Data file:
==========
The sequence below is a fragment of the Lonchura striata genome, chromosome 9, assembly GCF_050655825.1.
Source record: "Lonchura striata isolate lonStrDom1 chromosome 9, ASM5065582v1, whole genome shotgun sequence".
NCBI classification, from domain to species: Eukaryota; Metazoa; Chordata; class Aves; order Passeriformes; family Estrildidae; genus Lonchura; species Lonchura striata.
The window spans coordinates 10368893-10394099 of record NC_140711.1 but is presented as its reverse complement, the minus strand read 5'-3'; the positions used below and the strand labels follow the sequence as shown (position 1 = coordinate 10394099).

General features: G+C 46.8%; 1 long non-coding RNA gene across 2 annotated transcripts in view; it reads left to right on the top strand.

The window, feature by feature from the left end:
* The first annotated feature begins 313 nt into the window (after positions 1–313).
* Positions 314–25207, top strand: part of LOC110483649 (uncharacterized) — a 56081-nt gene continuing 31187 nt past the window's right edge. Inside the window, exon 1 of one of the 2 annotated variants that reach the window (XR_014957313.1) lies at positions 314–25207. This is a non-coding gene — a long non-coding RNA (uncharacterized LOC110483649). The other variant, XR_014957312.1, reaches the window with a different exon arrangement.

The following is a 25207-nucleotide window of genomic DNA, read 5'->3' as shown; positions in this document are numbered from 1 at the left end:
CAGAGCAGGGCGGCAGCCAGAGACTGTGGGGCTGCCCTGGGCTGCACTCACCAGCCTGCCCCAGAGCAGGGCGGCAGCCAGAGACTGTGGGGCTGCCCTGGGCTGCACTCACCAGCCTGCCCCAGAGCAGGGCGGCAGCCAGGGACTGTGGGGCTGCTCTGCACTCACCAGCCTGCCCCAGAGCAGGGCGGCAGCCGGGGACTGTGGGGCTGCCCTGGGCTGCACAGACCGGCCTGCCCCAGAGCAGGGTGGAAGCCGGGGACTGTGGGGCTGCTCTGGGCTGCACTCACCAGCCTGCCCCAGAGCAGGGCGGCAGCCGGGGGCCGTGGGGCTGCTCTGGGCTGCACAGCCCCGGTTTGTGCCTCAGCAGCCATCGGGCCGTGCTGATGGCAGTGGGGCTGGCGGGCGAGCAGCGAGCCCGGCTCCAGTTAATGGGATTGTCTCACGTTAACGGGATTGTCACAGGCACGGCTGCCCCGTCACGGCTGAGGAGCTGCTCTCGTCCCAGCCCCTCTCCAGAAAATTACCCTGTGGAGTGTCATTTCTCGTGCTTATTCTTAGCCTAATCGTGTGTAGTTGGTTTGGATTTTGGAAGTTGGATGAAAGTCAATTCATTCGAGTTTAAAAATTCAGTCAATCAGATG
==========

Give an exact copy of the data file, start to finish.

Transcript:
The sequence below is a fragment of the Lonchura striata genome, chromosome 9, assembly GCF_050655825.1.
Source record: "Lonchura striata isolate lonStrDom1 chromosome 9, ASM5065582v1, whole genome shotgun sequence".
NCBI classification, from domain to species: Eukaryota; Metazoa; Chordata; class Aves; order Passeriformes; family Estrildidae; genus Lonchura; species Lonchura striata.
The window spans coordinates 10368893-10394099 of record NC_140711.1 but is presented as its reverse complement, the minus strand read 5'-3'; the positions used below and the strand labels follow the sequence as shown (position 1 = coordinate 10394099).

General features: G+C 46.8%; 1 long non-coding RNA gene across 2 annotated transcripts in view; it reads left to right on the top strand.

The window, feature by feature from the left end:
* The first annotated feature begins 313 nt into the window (after positions 1–313).
* Positions 314–25207, top strand: part of LOC110483649 (uncharacterized) — a 56081-nt gene continuing 31187 nt past the window's right edge. Inside the window, exon 1 of one of the 2 annotated variants that reach the window (XR_014957313.1) lies at positions 314–25207. This is a non-coding gene — a long non-coding RNA (uncharacterized LOC110483649). The other variant, XR_014957312.1, reaches the window with a different exon arrangement.

The following is a 25207-nucleotide window of genomic DNA, read 5'->3' as shown; positions in this document are numbered from 1 at the left end:
CAGAGCAGGGCGGCAGCCAGAGACTGTGGGGCTGCCCTGGGCTGCACTCACCAGCCTGCCCCAGAGCAGGGCGGCAGCCAGAGACTGTGGGGCTGCCCTGGGCTGCACTCACCAGCCTGCCCCAGAGCAGGGCGGCAGCCAGGGACTGTGGGGCTGCTCTGCACTCACCAGCCTGCCCCAGAGCAGGGCGGCAGCCGGGGACTGTGGGGCTGCCCTGGGCTGCACAGACCGGCCTGCCCCAGAGCAGGGTGGAAGCCGGGGACTGTGGGGCTGCTCTGGGCTGCACTCACCAGCCTGCCCCAGAGCAGGGCGGCAGCCGGGGGCCGTGGGGCTGCTCTGGGCTGCACAGCCCCGGTTTGTGCCTCAGCAGCCATCGGGCCGTGCTGATGGCAGTGGGGCTGGCGGGCGAGCAGCGAGCCCGGCTCCAGTTAATGGGATTGTCTCACGTTAACGGGATTGTCACAGGCACGGCTGCCCCGTCACGGCTGAGGAGCTGCTCTCGTCCCAGCCCCTCTCCAGAAAATTACCCTGTGGAGTGTCATTTCTCGTGCTTATTCTTAGCCTAATCGTGTGTAGTTGGTTTGGATTTTGGAAGTTGGATGAAAGTCAATTCATTCGAGTTTAAAAATTCAGTCAATCAGATG